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A Man and His Money   By: (1866-1922)

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In A Man and His Money, Frederic Stewart Isham crafts a captivating tale of ambition, love, and the relentless pursuit of wealth. Set against the backdrop of early 20th century America, this novel dives deep into the intricate world of finance, revealing the highs and lows that come with the pursuit of financial success.

The story revolves around a self-made millionaire, John Maxwell, whose unyielding determination and business acumen catapult him to great riches. However, as his wealth accumulates, Maxwell finds himself longing for something more meaningful than mere financial achievements. Isham skillfully examines the internal struggles faced by individuals who have acquired substantial fortunes but lack fulfillment in their personal lives.

The author brings various characters to life with a keen eye for detail and a nuanced understanding of human motivations. From Maxwell's ambitious protégés to the women who capture his heart, each character is expertly developed, lending depth and complexity to the narrative. Isham successfully captures the challenges faced by those embroiled in the pursuit of success, illustrating the sacrifices and moral dilemmas that arise when wealth becomes the ultimate goal.

While the book's exploration of financial ambition is its main focus, A Man and His Money also delves into the complexities of relationships. Isham depicts the contrasting dynamics of wealth and love, shedding light on the difficulties of maintaining genuine connections in a world consumed by the pursuit of material gain. Through Maxwell's trials and triumphs, the author offers insight into the delicate balance between work and personal life, highlighting the potential consequences of neglecting one for the other.

In terms of prose, Isham's writing is both eloquent and engaging. His descriptive style transports readers to the grand mansions, lavish parties, and bustling financial districts of the era. The author's attention to detail allows the setting itself to become a character, complementing the intricate plot and enhancing the overall reading experience.

While A Man and His Money is undoubtedly a captivating novel, some readers may find the sheer weight of financial jargon and intricate business dealings overwhelming. Isham's meticulous attention to detail is indeed commendable, but it occasionally moves the plot at a slower pace than desired. Nevertheless, for those with an interest in the complexities of finance and its impact on the human condition, this may prove to be a minor drawback rather than a deterrent.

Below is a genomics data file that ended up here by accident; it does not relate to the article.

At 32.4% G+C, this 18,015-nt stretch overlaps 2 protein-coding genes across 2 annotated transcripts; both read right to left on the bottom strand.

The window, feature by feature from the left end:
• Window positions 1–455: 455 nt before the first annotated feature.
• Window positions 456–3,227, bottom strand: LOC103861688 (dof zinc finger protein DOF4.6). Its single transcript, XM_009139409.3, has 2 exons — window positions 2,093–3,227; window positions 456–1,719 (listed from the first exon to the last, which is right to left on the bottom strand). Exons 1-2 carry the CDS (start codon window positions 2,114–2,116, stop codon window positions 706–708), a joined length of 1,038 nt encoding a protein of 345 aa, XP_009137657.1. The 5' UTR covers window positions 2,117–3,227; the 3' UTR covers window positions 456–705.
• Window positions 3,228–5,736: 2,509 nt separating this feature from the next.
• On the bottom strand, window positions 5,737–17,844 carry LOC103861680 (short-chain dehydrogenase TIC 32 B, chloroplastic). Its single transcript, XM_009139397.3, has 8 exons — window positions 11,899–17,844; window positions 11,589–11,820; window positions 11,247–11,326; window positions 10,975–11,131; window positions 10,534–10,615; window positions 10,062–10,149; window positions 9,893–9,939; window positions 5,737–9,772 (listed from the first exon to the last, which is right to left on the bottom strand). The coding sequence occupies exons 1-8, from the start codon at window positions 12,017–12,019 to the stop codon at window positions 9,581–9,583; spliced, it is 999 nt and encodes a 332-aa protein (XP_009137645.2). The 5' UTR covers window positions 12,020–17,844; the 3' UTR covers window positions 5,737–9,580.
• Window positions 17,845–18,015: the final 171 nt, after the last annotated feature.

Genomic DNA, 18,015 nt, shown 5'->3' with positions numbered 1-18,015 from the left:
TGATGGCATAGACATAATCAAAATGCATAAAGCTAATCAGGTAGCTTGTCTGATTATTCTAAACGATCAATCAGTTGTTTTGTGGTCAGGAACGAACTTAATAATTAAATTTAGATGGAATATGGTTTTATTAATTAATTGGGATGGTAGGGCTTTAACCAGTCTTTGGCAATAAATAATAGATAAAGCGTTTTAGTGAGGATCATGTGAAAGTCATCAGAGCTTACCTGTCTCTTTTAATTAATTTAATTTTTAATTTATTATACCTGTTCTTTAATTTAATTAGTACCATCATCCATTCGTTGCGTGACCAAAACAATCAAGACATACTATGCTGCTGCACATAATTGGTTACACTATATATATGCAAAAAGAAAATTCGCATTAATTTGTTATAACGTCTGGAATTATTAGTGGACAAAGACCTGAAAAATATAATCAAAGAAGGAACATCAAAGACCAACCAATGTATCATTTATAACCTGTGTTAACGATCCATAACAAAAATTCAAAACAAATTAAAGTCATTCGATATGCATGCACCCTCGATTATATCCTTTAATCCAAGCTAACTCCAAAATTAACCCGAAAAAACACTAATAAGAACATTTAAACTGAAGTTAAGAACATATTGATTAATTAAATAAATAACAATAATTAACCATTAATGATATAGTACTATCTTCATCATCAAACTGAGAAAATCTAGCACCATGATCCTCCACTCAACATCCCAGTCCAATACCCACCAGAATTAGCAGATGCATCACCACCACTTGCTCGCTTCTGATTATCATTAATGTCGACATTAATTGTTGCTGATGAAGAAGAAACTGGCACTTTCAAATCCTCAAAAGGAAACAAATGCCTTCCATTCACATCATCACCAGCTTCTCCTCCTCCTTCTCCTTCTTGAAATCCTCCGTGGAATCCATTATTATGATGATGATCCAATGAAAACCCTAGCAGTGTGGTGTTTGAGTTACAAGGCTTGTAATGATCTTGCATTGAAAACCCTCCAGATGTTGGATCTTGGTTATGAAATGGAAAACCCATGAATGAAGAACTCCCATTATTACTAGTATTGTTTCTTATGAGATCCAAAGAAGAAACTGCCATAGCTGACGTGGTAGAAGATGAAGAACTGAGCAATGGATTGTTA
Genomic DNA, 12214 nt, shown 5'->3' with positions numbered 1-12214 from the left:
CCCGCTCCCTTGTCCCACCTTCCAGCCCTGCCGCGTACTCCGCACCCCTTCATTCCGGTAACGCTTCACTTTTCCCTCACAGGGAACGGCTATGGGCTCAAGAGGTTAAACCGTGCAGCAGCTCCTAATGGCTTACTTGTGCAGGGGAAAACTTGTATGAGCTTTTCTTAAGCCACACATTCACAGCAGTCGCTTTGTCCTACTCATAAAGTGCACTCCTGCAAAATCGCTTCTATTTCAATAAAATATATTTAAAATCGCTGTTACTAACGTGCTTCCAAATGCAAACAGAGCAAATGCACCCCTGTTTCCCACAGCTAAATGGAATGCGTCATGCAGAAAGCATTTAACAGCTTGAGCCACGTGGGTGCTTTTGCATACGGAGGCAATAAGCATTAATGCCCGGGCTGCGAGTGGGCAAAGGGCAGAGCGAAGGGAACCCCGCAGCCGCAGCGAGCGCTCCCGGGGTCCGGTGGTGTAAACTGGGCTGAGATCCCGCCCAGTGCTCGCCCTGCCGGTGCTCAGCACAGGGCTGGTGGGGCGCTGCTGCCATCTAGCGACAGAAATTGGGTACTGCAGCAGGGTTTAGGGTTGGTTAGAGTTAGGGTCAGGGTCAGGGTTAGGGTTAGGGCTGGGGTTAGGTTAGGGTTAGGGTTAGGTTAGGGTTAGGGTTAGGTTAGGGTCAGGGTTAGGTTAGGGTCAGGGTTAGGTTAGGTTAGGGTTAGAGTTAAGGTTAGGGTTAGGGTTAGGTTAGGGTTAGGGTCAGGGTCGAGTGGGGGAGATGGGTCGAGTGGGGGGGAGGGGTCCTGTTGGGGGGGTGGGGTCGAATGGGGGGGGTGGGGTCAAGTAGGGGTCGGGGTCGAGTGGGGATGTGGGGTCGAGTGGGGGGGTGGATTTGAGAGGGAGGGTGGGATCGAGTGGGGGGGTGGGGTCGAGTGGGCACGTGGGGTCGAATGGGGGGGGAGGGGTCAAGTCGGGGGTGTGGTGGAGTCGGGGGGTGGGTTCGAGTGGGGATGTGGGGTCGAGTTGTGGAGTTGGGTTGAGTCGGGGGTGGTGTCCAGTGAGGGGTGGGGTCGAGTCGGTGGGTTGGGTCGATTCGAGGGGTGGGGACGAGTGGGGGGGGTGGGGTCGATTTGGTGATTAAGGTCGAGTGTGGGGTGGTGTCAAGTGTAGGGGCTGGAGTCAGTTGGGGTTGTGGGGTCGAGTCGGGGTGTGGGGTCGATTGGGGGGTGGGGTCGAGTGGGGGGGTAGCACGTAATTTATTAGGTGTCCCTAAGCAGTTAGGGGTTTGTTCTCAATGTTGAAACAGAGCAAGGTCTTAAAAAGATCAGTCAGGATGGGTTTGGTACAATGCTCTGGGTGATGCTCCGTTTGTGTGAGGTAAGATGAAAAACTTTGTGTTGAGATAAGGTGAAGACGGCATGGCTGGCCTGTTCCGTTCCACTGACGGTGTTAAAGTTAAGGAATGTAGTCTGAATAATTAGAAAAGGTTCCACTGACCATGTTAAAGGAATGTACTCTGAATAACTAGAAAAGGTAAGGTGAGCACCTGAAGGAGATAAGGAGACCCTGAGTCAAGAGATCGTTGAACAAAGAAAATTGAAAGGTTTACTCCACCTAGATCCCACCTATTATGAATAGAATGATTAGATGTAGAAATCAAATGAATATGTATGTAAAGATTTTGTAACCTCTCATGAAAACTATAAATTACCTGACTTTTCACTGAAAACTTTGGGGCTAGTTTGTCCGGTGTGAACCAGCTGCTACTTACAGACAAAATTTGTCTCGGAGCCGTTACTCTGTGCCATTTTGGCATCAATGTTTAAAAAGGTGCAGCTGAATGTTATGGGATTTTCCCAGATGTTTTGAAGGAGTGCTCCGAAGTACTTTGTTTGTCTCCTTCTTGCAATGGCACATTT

In conclusion, A Man and His Money is a thought-provoking novel that examines the consequences of unrelenting pursuit of wealth and the delicate balance between financial success and personal fulfillment. Isham's meticulous exploration of ambition, love, and human connection provides readers with a captivating narrative that leaves a lasting impression. Despite the occasional slowdowns in pacing, this book is a compelling read for anyone seeking a deeper understanding of the complexities surrounding money and its influence on our lives.

First Page:

A MAN AND HIS MONEY

By

FREDERIC S. ISHAM

Author of

Under the Rose, Half a Chance, The Social Bucaneer, Etc.

ILLUSTRATIONS BY

MAX J. SPERO

1912

A MAN AND HIS MONEY

CHAPTER I

THE COACH OF CONCORD

"Well? What can I do for you?"

The speaker a scrubby little man wheeled in the rickety office chair to regard some one hesitating on his threshold. The tones were not agreeable; the proprietor of the diminutive, run down establishment, "The St. Cecilia Music Emporium," was not, for certain well defined reasons, in an amiable mood that morning. He had been about to reach down for a little brown jug which reposed on the spot usually allotted to the waste paper basket when the shadow of the new comer fell obtrusively, not to say offensively, upon him.

It was not a reassuring shadow; it seemed to spring from an indeterminate personality. Mr. Kerry Mackintosh repeated his question more bruskly; the shadow (obviously not a customer, no one ever sought Mr. Mackintosh's wares!) started; his face showed signs of a vacillating purpose.

"A mistake! Beg pardon!" he murmured with exquisite politeness and began to back out, when a somewhat brutal command on the other's part to "shut that d door d quick, and not let any more d hot air out" arrested the visitor's purpose... Continue reading book >>




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